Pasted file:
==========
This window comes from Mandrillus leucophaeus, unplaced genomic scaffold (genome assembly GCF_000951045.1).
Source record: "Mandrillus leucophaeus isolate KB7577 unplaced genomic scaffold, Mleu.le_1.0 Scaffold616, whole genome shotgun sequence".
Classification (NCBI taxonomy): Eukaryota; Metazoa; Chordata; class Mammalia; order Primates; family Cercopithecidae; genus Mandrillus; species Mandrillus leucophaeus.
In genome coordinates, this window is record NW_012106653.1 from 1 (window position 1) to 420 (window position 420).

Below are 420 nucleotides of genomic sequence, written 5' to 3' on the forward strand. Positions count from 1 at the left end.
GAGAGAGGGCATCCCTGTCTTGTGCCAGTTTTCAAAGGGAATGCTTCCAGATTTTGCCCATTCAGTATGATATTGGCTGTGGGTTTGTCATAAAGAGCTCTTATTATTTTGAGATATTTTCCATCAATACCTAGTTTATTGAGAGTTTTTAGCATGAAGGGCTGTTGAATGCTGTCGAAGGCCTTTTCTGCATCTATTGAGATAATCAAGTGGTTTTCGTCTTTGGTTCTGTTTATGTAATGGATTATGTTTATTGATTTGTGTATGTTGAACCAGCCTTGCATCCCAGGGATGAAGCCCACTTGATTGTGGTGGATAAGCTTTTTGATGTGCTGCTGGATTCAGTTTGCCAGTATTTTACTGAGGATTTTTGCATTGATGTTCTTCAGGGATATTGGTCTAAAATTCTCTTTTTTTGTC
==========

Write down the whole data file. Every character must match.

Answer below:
This window comes from Mandrillus leucophaeus, unplaced genomic scaffold (genome assembly GCF_000951045.1).
Source record: "Mandrillus leucophaeus isolate KB7577 unplaced genomic scaffold, Mleu.le_1.0 Scaffold616, whole genome shotgun sequence".
Classification (NCBI taxonomy): Eukaryota; Metazoa; Chordata; class Mammalia; order Primates; family Cercopithecidae; genus Mandrillus; species Mandrillus leucophaeus.
In genome coordinates, this window is record NW_012106653.1 from 1 (window position 1) to 420 (window position 420).

Below are 420 nucleotides of genomic sequence, written 5' to 3' on the forward strand. Positions count from 1 at the left end.
GAGAGAGGGCATCCCTGTCTTGTGCCAGTTTTCAAAGGGAATGCTTCCAGATTTTGCCCATTCAGTATGATATTGGCTGTGGGTTTGTCATAAAGAGCTCTTATTATTTTGAGATATTTTCCATCAATACCTAGTTTATTGAGAGTTTTTAGCATGAAGGGCTGTTGAATGCTGTCGAAGGCCTTTTCTGCATCTATTGAGATAATCAAGTGGTTTTCGTCTTTGGTTCTGTTTATGTAATGGATTATGTTTATTGATTTGTGTATGTTGAACCAGCCTTGCATCCCAGGGATGAAGCCCACTTGATTGTGGTGGATAAGCTTTTTGATGTGCTGCTGGATTCAGTTTGCCAGTATTTTACTGAGGATTTTTGCATTGATGTTCTTCAGGGATATTGGTCTAAAATTCTCTTTTTTTGTC